Would that be so difficult ? No.

They don't do it because we keep buying what they are selling.

What if we would buy a computer and would be stuck with the operating system it came with unless we wanted to buy another computer. Wouldn't that seem silly ?

Somehow it has become the norm with Digital pianos.




Edited by dmd (03/05/13 08:28 PM)
_________________________
Don

Current: ES7, Focusrite Scarlett 2i4 audio device, SennHeiser HD555 Phones, Focal CMS 40 Powered Monitors, Ravenscroft275, Ivory II American Concert D, Pianoteq 5

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#2043577 - 03/05/13 08:45 PM Re: Physis Piano [Re: dmd]
anotherscott Offline
3000 Post Club Member

Registered: 02/20/10
Posts: 3287
Originally Posted By: dmd
Can I assume EVERYONE would like all DPs to be like the PHYSIS piano (in concept anyway) with the exception that you could update the software for the sound engine as newer versions and/or competing versions get created. This would be similar to buying a computer, it comes loaded with an operating system which you are free to replace or upgrade as you see fit.

Would that be so difficult ? No.

An updatable system would be more expensive than a non-updatable one. So it makes sense to do it if that's part of the company's strategy, and they are committed to coming out with updates (a la Nord). But if a company (Viscount or anyone else) isn't sure they are going to ever having a significantly better system capable of running on the same hardware, building in that upgradability could mean creating a more expensive system for no purpose.

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#2043578 - 03/05/13 08:45 PM Re: Physis Piano [Re: pv88]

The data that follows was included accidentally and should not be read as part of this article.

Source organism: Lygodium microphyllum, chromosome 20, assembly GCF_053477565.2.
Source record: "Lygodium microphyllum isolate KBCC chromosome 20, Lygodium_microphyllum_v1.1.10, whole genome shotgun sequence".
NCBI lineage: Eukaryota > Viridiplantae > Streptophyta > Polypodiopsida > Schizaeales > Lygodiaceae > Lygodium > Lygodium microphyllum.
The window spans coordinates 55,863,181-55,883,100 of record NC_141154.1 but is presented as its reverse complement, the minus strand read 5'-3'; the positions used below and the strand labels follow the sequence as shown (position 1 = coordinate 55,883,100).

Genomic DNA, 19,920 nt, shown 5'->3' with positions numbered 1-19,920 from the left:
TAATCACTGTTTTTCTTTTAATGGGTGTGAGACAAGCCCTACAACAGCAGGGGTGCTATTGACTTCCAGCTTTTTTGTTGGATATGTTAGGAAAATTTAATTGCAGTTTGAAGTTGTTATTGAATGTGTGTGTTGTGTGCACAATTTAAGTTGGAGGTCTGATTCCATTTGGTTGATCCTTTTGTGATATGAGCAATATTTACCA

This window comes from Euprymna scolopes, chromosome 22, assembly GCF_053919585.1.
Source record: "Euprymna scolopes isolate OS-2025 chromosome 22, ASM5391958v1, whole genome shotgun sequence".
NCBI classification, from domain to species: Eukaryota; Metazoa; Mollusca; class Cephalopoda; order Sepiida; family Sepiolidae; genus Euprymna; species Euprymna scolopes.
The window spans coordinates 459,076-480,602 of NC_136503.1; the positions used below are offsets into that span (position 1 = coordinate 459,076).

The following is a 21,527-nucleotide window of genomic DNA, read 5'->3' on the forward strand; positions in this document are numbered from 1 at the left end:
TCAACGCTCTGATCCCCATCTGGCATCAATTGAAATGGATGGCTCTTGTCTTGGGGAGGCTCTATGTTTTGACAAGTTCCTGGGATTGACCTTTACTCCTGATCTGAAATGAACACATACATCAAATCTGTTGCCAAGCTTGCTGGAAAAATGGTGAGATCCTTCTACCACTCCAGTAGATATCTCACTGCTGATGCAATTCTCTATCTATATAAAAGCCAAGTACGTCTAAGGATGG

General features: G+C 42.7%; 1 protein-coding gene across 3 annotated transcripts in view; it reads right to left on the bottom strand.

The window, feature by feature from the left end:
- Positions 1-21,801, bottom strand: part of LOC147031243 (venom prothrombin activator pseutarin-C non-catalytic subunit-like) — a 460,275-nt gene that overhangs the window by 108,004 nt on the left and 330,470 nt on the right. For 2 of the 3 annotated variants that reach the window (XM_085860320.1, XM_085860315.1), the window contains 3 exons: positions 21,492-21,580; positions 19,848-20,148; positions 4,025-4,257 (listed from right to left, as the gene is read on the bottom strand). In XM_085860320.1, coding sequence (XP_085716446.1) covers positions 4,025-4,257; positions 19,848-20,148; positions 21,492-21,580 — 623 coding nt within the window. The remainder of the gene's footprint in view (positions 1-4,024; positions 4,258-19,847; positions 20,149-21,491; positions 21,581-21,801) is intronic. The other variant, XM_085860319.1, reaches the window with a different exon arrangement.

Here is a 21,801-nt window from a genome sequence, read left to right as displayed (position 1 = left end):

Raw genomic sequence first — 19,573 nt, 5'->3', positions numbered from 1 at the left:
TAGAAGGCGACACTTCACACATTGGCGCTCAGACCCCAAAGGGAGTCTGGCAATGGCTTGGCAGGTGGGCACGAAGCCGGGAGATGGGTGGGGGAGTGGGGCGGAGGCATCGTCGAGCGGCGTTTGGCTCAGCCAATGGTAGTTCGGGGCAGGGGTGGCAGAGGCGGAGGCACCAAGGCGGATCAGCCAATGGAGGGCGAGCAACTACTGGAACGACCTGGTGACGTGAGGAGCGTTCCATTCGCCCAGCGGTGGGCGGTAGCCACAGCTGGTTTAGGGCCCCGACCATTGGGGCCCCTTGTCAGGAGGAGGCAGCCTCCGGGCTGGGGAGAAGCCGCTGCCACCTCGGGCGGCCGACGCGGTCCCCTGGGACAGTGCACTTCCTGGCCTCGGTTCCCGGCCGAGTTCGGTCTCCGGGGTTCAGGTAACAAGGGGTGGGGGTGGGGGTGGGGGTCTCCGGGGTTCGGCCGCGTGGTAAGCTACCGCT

Kawai James Online   content
9000 Post Club Member

Registered: 09/06/07
Posts: 9352
Loc: Hamamatsu, Japan
dmd, buy a Nord?
_________________________
Employed by Kawai Japan, however the opinions I express are my own.
Nord Electro 3 fan & occasional rare groove player.

"Richard, none of us could forget you have a CLP-990." - EssBrace, 2014

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#2043587 - 03/05/13 08:59 PM Re: Physis Piano [Re: pv88]
bennevis Offline
5000 Post Club Member

Registered: 10/14/10
Posts: 5272
The question is, if this Physis DP gives you a choice of piano sounds from the major acoustic brands, with perfect simulation of the acoustics' behavior such that you couldn't tell that you weren't playing the real thing - would you be finally satisfied and not keep looking for the next upgrade next year?

Or is it just GAS that noone seems to be satisfied with whatever they currently have, unless it can be upgraded ad nauseam and ad infinitum? (But even that doesn't satisfy......).

In which case, how can any DP ever satisfy anyone with this attitude (that there's always going to be something better coming along eventually)?

When all's said and done, it's the pianist who makes the music, not the DP.
_________________________
"I don't play accurately - anyone can play accurately - but I play with wonderful expression. As far as the piano is concerned, sentiment is my forte. I keep science for Life."

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#2043605 - 03/05/13 09:32 PM Re: Physis Piano [Re: bennevis]